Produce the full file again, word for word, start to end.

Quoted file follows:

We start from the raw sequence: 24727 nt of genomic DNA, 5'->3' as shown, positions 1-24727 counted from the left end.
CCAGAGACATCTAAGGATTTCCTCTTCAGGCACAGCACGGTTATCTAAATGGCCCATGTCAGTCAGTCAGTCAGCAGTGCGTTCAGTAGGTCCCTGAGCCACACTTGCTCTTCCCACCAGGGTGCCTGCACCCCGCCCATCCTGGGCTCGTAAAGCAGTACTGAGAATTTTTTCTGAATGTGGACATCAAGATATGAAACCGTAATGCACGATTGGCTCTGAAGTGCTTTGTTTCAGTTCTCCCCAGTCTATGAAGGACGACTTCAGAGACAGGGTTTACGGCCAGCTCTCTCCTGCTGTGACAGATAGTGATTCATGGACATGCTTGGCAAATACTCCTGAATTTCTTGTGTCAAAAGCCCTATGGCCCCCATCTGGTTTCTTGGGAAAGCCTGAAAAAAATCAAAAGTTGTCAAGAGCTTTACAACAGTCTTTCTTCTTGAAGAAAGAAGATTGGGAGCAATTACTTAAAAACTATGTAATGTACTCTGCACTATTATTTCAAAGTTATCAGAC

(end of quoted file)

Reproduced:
We start from the raw sequence: 24727 nt of genomic DNA, 5'->3' as shown, positions 1-24727 counted from the left end.
CCAGAGACATCTAAGGATTTCCTCTTCAGGCACAGCACGGTTATCTAAATGGCCCATGTCAGTCAGTCAGTCAGCAGTGCGTTCAGTAGGTCCCTGAGCCACACTTGCTCTTCCCACCAGGGTGCCTGCACCCCGCCCATCCTGGGCTCGTAAAGCAGTACTGAGAATTTTTTCTGAATGTGGACATCAAGATATGAAACCGTAATGCACGATTGGCTCTGAAGTGCTTTGTTTCAGTTCTCCCCAGTCTATGAAGGACGACTTCAGAGACAGGGTTTACGGCCAGCTCTCTCCTGCTGTGACAGATAGTGATTCATGGACATGCTTGGCAAATACTCCTGAATTTCTTGTGTCAAAAGCCCTATGGCCCCCATCTGGTTTCTTGGGAAAGCCTGAAAAAAATCAAAAGTTGTCAAGAGCTTTACAACAGTCTTTCTTCTTGAAGAAAGAAGATTGGGAGCAATTACTTAAAAACTATGTAATGTACTCTGCACTATTATTTCAAAGTTATCAGAC